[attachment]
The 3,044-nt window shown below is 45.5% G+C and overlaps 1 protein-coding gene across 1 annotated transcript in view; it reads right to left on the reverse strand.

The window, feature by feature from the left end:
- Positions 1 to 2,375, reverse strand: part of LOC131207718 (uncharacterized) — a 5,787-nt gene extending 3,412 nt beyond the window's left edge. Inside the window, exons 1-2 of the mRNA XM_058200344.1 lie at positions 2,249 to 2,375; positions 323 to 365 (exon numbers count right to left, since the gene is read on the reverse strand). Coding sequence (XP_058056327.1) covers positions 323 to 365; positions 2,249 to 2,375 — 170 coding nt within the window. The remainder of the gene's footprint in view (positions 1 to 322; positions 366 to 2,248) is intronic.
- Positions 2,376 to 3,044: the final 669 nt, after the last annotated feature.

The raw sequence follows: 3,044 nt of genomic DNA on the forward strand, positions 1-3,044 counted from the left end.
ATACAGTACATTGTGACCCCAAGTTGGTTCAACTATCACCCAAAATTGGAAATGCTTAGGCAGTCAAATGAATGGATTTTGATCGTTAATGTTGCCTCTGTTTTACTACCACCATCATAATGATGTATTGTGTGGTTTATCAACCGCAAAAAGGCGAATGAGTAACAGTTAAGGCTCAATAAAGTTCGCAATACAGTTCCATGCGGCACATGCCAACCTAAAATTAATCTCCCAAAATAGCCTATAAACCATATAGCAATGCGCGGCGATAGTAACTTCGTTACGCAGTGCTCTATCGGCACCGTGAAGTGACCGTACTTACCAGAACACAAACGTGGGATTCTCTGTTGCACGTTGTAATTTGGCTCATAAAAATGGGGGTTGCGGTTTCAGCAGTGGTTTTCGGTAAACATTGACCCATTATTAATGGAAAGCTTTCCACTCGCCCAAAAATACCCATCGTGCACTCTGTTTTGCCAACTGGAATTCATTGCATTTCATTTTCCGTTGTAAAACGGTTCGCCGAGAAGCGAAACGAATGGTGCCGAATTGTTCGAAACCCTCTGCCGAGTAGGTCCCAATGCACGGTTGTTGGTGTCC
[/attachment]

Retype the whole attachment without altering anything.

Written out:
The 3,044-nt window shown below is 45.5% G+C and overlaps 1 protein-coding gene across 1 annotated transcript in view; it reads right to left on the reverse strand.

The window, feature by feature from the left end:
- Positions 1 to 2,375, reverse strand: part of LOC131207718 (uncharacterized) — a 5,787-nt gene extending 3,412 nt beyond the window's left edge. Inside the window, exons 1-2 of the mRNA XM_058200344.1 lie at positions 2,249 to 2,375; positions 323 to 365 (exon numbers count right to left, since the gene is read on the reverse strand). Coding sequence (XP_058056327.1) covers positions 323 to 365; positions 2,249 to 2,375 — 170 coding nt within the window. The remainder of the gene's footprint in view (positions 1 to 322; positions 366 to 2,248) is intronic.
- Positions 2,376 to 3,044: the final 669 nt, after the last annotated feature.

The raw sequence follows: 3,044 nt of genomic DNA on the forward strand, positions 1-3,044 counted from the left end.
ATACAGTACATTGTGACCCCAAGTTGGTTCAACTATCACCCAAAATTGGAAATGCTTAGGCAGTCAAATGAATGGATTTTGATCGTTAATGTTGCCTCTGTTTTACTACCACCATCATAATGATGTATTGTGTGGTTTATCAACCGCAAAAAGGCGAATGAGTAACAGTTAAGGCTCAATAAAGTTCGCAATACAGTTCCATGCGGCACATGCCAACCTAAAATTAATCTCCCAAAATAGCCTATAAACCATATAGCAATGCGCGGCGATAGTAACTTCGTTACGCAGTGCTCTATCGGCACCGTGAAGTGACCGTACTTACCAGAACACAAACGTGGGATTCTCTGTTGCACGTTGTAATTTGGCTCATAAAAATGGGGGTTGCGGTTTCAGCAGTGGTTTTCGGTAAACATTGACCCATTATTAATGGAAAGCTTTCCACTCGCCCAAAAATACCCATCGTGCACTCTGTTTTGCCAACTGGAATTCATTGCATTTCATTTTCCGTTGTAAAACGGTTCGCCGAGAAGCGAAACGAATGGTGCCGAATTGTTCGAAACCCTCTGCCGAGTAGGTCCCAATGCACGGTTGTTGGTGTCC